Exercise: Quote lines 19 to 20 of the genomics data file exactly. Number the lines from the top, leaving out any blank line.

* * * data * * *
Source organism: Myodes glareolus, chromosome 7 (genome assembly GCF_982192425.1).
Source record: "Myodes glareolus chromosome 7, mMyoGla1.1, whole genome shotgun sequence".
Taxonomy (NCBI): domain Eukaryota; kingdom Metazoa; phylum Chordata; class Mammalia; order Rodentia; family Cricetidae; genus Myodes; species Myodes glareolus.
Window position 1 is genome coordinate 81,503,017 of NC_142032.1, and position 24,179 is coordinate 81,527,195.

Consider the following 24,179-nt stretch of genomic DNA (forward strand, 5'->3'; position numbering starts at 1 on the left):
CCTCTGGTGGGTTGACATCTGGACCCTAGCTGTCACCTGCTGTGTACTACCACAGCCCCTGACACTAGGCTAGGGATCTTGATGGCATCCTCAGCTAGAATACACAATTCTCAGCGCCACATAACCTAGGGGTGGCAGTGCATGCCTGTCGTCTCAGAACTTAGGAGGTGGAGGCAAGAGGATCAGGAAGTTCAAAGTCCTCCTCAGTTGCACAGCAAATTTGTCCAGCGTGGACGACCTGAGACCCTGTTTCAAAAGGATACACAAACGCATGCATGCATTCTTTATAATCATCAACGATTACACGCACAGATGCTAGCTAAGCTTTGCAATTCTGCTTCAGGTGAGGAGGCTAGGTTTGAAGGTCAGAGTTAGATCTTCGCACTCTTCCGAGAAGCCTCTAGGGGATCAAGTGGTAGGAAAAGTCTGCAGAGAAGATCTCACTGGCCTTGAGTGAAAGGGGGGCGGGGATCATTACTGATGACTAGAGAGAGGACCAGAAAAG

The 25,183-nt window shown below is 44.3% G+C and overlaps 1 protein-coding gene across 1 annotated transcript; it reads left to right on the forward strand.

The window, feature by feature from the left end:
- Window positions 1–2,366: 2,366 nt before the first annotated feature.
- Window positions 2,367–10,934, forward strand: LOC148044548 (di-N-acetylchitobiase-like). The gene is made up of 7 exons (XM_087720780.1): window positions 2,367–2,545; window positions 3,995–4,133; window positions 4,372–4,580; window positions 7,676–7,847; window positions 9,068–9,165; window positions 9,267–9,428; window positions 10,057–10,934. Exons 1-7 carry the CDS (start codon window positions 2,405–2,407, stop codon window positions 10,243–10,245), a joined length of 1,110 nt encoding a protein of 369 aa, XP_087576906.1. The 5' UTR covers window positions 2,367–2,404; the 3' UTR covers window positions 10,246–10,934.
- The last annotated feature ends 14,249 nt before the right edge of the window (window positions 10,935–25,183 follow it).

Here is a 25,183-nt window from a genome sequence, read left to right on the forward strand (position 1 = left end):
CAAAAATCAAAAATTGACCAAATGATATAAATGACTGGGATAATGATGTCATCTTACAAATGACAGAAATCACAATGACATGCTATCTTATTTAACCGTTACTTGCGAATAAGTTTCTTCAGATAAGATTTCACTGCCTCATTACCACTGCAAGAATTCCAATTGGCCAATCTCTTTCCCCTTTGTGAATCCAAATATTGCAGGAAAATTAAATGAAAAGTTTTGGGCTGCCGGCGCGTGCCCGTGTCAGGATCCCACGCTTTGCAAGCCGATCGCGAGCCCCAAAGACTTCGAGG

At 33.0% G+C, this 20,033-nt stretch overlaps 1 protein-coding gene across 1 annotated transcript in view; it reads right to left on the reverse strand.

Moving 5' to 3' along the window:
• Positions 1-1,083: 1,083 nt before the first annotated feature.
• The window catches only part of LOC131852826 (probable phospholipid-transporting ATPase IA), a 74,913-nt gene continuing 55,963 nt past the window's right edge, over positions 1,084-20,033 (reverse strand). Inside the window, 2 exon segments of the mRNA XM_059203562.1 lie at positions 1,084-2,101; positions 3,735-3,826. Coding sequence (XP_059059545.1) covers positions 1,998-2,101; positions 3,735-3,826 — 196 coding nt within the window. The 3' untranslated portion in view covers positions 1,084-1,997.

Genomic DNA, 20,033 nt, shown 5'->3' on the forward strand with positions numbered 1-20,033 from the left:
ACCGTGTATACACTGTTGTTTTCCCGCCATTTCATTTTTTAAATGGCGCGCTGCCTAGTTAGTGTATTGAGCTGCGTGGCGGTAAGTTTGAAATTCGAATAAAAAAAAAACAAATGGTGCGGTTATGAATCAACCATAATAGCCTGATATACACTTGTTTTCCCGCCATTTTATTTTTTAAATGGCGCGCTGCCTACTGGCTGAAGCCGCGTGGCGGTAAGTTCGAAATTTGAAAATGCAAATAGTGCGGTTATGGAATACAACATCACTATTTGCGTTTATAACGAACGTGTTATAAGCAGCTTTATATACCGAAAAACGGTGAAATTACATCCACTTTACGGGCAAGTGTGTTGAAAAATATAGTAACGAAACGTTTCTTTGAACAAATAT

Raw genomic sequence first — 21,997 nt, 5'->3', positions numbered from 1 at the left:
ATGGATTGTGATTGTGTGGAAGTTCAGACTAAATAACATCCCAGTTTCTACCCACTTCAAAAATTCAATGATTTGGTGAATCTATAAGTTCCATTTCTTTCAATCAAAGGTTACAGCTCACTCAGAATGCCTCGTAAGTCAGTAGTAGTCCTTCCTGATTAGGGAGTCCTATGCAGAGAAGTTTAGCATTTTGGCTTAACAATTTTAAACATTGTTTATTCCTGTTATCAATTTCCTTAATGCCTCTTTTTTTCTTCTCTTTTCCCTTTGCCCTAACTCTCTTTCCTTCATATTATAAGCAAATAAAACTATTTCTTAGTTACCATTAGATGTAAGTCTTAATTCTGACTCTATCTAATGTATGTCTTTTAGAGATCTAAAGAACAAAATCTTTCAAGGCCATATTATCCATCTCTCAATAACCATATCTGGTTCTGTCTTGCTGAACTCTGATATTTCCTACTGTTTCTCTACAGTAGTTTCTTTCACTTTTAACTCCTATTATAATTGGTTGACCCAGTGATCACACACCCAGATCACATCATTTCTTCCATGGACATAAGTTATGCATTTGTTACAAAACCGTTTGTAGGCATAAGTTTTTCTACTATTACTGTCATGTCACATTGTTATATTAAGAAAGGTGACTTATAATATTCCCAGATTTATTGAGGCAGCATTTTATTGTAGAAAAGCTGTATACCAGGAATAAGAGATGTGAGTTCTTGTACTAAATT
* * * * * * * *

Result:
ACCGTGTATACACTGTTGTTTTCCCGCCATTTCATTTTTTAAATGGCGCGCTGCCTAGTTAGTGTATTGAGCTGCGTGGCGGTAAGTTTGAAATTCGAATAAAAAAAAAACAAATGGTGCGGTTATGAATCAACCATAATAGCCTGATATACACTTGTTTTCCCGCCATTTTATTTTTTAAATGGCGCGCTGCCTACTGGCTGAAGCCGCGTGGCGGTAAGTTCGAAATTTGAAAATGCAAATAGTGCGGTTATGGAATACAACATCACTATTTGCGTTTATAACGAACGTGTTATAAGCAGCTTTATATACCGAAAAACGGTGAAATTACATCCACTTTACGGGCAAGTGTGTTGAAAAATATAGTAACGAAACGTTTCTTTGAACAAATAT

Raw genomic sequence first — 21,997 nt, 5'->3', positions numbered from 1 at the left: